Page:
The Japanese people, traditionally, would actually write with brushstrokes, making painting a truly natural art discipline for them. It was only the influence of the west that brought about the use of pen instead, as well as the faster nature of society which made it far more suitable within the present day. Calligraphy would therefore become an art form in itself and examples of it can be treated in the same way as a landscape painting. Many of the most famous artists would also use calligraphy as an avenue of artistic expression and other pieces are displayed for their historic importance too. The resourceful Japanese would also take on antiquities with the same level of innovation and imagination, achieving success in a wide range of different materials, including different metals, textiles and enamels. They are now to be found in collections of most major international museums, with a particular global interest in Japanese art continuing to be very strong, as also shown in the high prices achieved at auction when any of these historic items come up for sale.
Japan's Most Famous Artists
Hokusai and Hiroshige are the most famous artists for those who study traditional Japanese art. Their respective work provides many of the iconic images found in the modern media, such as Great Wave off Kanagawa and Fine Wind Clear Morning. The content that they used also feels truly Japanese, with landscape scenes and other reflections of their country and culture which are just as charming as they are technically impressive. The colours are frequently bright, providing palettes that remind Europeans of the Impressionist movement. Finally, there is also a connection to nature and particularly beautiful flowers that was sometimes forgotten within European art up to about the 1850s, because of the dominance of male artists who tended to address other themes within their work. It was only upon seeing the majestic beauty of Japanese prints that the likes of Monet and Van Gogh would start to cover these themes themselves. Some years later these beautiful scenes of the countryside would also encourage those from outside Japan to visit for the first time, when previously they might have been entirely unaware of the natural beauty of this part of the world.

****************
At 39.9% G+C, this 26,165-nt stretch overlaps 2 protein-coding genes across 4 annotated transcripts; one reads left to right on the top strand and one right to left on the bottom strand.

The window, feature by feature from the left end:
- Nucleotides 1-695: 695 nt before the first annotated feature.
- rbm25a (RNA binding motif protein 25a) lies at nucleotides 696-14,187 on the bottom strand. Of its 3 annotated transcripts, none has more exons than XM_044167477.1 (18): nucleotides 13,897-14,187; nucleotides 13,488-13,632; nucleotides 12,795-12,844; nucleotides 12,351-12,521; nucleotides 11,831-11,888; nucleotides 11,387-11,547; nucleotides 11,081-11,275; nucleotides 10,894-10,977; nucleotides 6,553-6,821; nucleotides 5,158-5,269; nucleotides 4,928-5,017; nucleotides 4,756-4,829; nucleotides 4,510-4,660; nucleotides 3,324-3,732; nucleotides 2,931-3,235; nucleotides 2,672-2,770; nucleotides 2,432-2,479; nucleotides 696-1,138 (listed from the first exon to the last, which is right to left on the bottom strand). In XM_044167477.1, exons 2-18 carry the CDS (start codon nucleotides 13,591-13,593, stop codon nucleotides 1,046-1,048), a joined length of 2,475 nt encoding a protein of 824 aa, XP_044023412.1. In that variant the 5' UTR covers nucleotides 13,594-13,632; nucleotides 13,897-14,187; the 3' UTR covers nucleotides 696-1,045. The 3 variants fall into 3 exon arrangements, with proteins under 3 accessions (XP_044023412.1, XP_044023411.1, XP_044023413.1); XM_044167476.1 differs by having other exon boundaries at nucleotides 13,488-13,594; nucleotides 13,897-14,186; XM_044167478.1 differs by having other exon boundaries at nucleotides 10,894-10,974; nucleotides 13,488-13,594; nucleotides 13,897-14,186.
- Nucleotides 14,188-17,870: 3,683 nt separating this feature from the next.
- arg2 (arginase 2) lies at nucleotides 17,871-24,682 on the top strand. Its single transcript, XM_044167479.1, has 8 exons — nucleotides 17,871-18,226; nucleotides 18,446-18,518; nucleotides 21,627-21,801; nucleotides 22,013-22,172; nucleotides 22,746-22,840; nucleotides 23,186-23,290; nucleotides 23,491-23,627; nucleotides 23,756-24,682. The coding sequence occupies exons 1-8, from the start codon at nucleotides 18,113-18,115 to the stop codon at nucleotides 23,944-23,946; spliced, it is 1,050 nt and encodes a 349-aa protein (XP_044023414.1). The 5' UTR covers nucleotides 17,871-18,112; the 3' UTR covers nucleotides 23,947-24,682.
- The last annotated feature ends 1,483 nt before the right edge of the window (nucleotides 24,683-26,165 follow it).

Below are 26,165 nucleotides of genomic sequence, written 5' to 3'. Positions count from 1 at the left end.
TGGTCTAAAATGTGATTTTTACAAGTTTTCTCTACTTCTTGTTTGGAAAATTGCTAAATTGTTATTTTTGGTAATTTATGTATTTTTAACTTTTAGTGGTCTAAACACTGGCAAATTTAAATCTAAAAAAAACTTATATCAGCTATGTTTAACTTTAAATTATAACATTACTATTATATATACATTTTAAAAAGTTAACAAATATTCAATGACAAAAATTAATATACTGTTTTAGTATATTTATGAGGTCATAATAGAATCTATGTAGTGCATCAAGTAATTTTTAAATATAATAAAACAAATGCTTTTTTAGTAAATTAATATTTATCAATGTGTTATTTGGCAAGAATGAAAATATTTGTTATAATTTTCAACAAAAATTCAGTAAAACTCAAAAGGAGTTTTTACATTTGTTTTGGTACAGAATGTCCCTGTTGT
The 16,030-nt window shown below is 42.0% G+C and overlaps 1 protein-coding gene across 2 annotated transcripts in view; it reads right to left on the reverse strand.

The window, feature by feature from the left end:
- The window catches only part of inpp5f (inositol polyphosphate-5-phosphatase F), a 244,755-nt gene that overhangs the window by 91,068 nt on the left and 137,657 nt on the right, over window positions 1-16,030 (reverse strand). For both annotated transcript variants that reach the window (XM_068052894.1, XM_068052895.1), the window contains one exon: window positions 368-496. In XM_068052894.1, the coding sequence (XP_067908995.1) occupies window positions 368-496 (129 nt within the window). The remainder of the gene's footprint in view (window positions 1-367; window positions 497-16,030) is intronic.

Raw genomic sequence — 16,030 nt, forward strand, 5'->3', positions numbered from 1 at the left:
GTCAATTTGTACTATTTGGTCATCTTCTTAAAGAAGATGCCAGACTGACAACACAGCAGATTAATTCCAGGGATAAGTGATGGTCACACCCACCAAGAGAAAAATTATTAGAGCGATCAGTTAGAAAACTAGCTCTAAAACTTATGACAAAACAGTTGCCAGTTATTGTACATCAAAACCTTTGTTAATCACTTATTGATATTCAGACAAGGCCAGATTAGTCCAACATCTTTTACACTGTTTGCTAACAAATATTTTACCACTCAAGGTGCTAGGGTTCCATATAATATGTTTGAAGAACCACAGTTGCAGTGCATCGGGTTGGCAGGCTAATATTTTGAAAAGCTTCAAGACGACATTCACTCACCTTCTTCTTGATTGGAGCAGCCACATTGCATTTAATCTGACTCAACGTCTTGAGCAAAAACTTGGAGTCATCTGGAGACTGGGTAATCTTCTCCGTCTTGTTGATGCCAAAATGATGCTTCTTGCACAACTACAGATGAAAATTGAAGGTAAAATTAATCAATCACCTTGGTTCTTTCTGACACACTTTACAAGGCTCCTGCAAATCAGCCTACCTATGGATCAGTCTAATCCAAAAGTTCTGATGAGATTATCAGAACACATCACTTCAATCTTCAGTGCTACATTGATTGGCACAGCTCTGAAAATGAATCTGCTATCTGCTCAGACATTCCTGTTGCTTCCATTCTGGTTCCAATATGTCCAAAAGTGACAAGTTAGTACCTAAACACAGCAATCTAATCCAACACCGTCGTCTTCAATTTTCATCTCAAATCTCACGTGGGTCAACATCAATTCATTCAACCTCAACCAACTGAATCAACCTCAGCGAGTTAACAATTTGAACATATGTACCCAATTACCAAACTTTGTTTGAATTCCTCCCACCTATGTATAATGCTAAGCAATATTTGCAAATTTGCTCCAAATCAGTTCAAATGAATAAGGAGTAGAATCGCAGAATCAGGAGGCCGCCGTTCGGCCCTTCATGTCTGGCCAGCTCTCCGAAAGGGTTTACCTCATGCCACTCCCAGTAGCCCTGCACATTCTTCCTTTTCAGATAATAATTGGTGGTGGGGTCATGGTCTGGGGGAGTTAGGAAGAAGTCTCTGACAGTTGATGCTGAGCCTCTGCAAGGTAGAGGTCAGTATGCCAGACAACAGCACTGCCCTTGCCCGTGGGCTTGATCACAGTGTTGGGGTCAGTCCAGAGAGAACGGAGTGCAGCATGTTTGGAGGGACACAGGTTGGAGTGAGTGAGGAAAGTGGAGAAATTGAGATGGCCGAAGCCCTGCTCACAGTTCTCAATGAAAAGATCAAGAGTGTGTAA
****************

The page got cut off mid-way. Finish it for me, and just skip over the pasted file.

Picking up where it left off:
Ukiyo-e in Japanese means "pictures of the floating world". It dominated from the 17th to 19th century and perhaps marked the point at which this nation's art was at its most beautiful, most innovative and also most charming. It took in content such as female portraits, as well as flower still lifes and also sprawling landscapes. Its contributors were famous for producing large series of designs that would cover a particular theme in multiple iterations, such as with Hokusai's One Hundred Views of Mount Fuji or Hiroshige's One Hundred Famous Views of Edo. Wealth would spread around certain Japanese cities and many started to add these paintings to their own homes, normally as printed copies which made them affordable to the masses for the first time. It was a time when leisure time could be enjoyed for the first time and people also had money for other forms of expression, such as decorating their own homes and gardens. The Impressionists in France would also help to illustrate the changing behaviour of European society, focusing at times on the activities of the middle classes who were now able to take holidays and enjoy hobbies at the weekend.
Influence on European Art
There has always been a bias within the west towards Ukiyo-e paintings, as opposed to the other rich elements of Japanese art. This has encouraged an interest in its great exponents, whilst perhaps unfairly ignoring those involved in other disciplines. It has also greatily impacted just what we, in the west, consider as typical of Japanese art. The list of artists within Europe who collected or studied these great names is almost endless and there was a particular impact within France, with all of Degas, Manet, Monet and Toulouse Lautrec all showing clear influences from the Asian nation. Indeed, they would openly acknowledge this, even encouraging others to enjoy this genre, just as they had done. At this time, around the mid to late 1850s, one would be considered middle class and educated were they to openly discuss the merits of other continents, though these European painters were less interested in appearances, and much more in developing their own work as far as possible. At a time when colour was becoming the most critical consideration, it would become necessary to look outside the boundaries of one's own continent in order to understand new possibilities and incorporate them as appropriate.